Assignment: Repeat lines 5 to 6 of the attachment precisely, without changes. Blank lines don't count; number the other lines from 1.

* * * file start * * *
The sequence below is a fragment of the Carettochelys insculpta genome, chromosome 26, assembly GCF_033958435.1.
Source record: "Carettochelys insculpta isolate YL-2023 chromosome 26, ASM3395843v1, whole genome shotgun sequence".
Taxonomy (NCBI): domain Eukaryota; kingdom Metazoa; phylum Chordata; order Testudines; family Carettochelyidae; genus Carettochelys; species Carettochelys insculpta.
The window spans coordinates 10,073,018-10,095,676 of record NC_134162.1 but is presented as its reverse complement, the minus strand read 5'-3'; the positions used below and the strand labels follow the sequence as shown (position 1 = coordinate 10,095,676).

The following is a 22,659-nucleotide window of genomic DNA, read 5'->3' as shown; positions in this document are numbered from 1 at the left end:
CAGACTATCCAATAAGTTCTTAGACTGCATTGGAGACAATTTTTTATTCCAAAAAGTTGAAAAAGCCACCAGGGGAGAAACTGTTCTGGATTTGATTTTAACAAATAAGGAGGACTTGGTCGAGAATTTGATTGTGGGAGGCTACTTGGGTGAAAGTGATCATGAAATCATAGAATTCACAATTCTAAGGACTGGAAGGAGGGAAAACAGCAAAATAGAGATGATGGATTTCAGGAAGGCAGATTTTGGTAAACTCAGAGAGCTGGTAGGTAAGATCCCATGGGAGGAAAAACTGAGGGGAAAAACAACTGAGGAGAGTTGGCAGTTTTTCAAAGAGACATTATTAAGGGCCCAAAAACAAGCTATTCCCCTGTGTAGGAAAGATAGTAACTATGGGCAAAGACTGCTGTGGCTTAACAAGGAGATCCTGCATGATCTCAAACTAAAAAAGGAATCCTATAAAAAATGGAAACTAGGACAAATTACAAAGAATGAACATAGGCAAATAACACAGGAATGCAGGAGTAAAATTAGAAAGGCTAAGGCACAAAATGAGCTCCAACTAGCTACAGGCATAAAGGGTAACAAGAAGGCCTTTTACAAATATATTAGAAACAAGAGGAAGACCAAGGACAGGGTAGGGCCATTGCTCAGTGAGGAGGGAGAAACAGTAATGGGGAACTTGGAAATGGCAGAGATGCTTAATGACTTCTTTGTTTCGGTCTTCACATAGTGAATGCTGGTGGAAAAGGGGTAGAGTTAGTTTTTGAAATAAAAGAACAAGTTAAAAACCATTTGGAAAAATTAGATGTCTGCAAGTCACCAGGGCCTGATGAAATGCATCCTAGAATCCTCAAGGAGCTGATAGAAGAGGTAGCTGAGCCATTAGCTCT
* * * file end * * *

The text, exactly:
The following is a 22,659-nucleotide window of genomic DNA, read 5'->3' as shown; positions in this document are numbered from 1 at the left end:
CAGACTATCCAATAAGTTCTTAGACTGCATTGGAGACAATTTTTTATTCCAAAAAGTTGAAAAAGCCACCAGGGGAGAAACTGTTCTGGATTTGATTTTAACAAATAAGGAGGACTTGGTCGAGAATTTGATTGTGGGAGGCTACTTGGGTGAAAGTGATCATGAAATCATAGAATTCACAATTCTAAGGACTGGAAGGAGGGAAAACAGCAAAATAGAGATGATGGATTTCAGGAAGGCAGATTTTGGTAAACTCAGAGAGCTGGTAGGTAAGATCCCATGGGAGGAAAAACTGAGGGGAAAAACAACTGAGGAGAGTTGGCAGTTTTTCAAAGAGACATTATTAAGGGCCCAAAAACAAGCTATTCCCCTGTGTAGGAAAGATAGTAACTATGGGCAAAGACTGCTGTGGCTTAACAAGGAGATCCTGCATGATCTCAAACTAAAAAAGGAATCCTATAAAAAATGGAAACTAGGACAAATTACAAAGAATGAACATAGGCAAATAACACAGGAATGCAGGAGTAAAATTAGAAAGGCTAAGGCACAAAATGAGCTCCAACTAGCTACAGGCATAAAGGGTAACAAGAAGGCCTTTTACAAATATATTAGAAACAAGAGGAAGACCAAGGACAGGGTAGGGCCATTGCTCAGTGAGGAGGGAGAAACAGTAATGGGGAACTTGGAAATGGCAGAGATGCTTAATGACTTCTTTGTTTCGGTCTTCACATAGTGAATGCTGGTGGAAAAGGGGTAGAGTTAGTTTTTGAAATAAAAGAACAAGTTAAAAACCATTTGGAAAAATTAGATGTCTGCAAGTCACCAGGGCCTGATGAAATGCATCCTAGAATCCTCAAGGAGCTGATAGAAGAGGTAGCTGAGCCATTAGCTCT